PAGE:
From ordinary women, come stories that are real and inspiring.


Sharing a moment from the lives of real women. A moment used to uncover their personal values and beliefs.

It’s about encouraging a respect for women, and a solidarity among women; the dignity and validation that comes from having an audience, albeit invisible, bearing witness to the story you tell; creating a moment of shared understanding of emotion between very different kinds of people. It’s Michel Foucault’s truth effect. That's why CSP talks to Aboriginal women, Muslim women, environmental activists, neuroqueer and queer mothers, women married to each other, old women, young girls. Any woman you see, any person you see, has a story, if you can be quiet long enough to listen. 


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Latest Episode: Teddy Bear

May 15, 2018

 Amy Martinez listens to the story of Isabelle from Belle and the Bear, in which Isabelle’s bear was stolen by her mother’s abusive partner.

“I feel like [the teddy bear] stands for something else that has been taken away from her.”

The sadness that Amy feels for Isabelle relates also to her own experiences in childhood. Now, as a young adult, Amy says she is starting to notice the ways in which people hold power over her.

For example, she had a boyfriend who was very controlling.

“He knew that I cared so much about him that he could do whatever he wanted and get away with it because he could say certain things to bring me back.”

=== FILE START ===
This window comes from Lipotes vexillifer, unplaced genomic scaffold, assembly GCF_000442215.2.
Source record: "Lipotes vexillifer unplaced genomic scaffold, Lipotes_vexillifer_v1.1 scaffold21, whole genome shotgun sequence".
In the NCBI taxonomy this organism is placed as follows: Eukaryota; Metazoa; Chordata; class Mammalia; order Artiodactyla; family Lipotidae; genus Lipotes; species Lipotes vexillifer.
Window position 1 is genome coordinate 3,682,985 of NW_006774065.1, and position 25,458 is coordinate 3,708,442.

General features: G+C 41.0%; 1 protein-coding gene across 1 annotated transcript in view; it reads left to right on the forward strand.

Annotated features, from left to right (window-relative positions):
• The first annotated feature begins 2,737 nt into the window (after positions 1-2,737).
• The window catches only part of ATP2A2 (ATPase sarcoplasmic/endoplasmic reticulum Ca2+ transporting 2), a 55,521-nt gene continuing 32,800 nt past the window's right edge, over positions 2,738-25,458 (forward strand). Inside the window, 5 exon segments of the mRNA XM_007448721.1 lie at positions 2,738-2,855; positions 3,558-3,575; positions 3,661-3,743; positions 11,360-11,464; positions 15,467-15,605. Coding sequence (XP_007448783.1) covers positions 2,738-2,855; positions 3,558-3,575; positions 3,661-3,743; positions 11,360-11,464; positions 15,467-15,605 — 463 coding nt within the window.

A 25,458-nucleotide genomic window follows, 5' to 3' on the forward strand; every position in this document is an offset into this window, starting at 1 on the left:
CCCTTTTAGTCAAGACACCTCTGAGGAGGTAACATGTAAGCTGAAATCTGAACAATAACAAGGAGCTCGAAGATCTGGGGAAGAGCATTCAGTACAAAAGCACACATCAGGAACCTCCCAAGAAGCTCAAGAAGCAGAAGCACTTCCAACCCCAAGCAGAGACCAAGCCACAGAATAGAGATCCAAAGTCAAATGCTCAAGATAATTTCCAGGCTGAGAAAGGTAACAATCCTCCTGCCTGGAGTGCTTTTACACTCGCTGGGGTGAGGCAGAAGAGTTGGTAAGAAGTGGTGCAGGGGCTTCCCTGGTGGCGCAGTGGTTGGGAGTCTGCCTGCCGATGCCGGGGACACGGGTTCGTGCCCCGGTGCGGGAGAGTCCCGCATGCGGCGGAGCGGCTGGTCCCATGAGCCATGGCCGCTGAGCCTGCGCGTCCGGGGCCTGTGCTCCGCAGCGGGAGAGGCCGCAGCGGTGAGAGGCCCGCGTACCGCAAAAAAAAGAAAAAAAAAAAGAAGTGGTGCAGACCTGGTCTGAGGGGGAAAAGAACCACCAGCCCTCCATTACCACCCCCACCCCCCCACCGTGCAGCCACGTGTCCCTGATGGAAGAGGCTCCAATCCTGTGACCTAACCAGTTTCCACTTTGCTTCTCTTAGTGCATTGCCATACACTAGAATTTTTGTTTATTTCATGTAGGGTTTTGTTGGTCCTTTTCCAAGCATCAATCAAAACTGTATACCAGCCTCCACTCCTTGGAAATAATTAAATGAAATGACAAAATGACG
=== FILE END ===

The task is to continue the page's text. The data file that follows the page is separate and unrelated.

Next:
Amy’s reflection is a curious mix of vulnerability and courage. It takes a lot of strength to allow yourself to publically experience and express strength and there’s a lot to be learnt here about emotional resilience and getting to

know yourself.


The Balloon

 "Hope is a spacious place. It's so full of possibility."


Chantale has a way with words that is a little hypnotic. And she has a way with ideas. Hope, for her, is a red balloon that expands your chest so you can breathe a little more easily. 


Much like her balloon, or more accurately, because of her balloon, this is a conversation that expands - into mental health, the vagaries of babies that interrupt interviews, what keeps us awake at night, climate change, what a better future means, Brene Brown's vulnerability hangovers, messiness - and into a conversation about conversation, stories and words. About the things that make us human. 


And here is the poem that she shares with us - it's worth lingering over:


357/365 // the balloon // #365daysofpoetry


Love, mistaking my heart

for a balloon,

took a deep breath 

and blew and now it sits

uncomfortably tight in my chest,

swollen against ribs

that creak under the strain

drifting upwards 

until my toes barely 

touch the ground 

I am adrift 

in newly awoken hope


(Chantale Roxanas)




Bundjalung Woman

Dei Phillips is a Bundjalung woman.

Fierce and compassionate, she is relentless as an activist and advocate for Aboriginal people in Australia. In trying to arrange this interview, we kept having to postpone. Dei is always busy, whether it be marching on Invasion/Survival Day or seeking legal representation for young Aboriginal first offenders.

She is a passionate educator about pre-colonial history and geography. When I finally got to talk to her, it was more than worth the wait. I got to hear about the importance of language, story, and place. These things form our culture and identity. I felt that I understood more about how utterly devastating it is to have them stolen.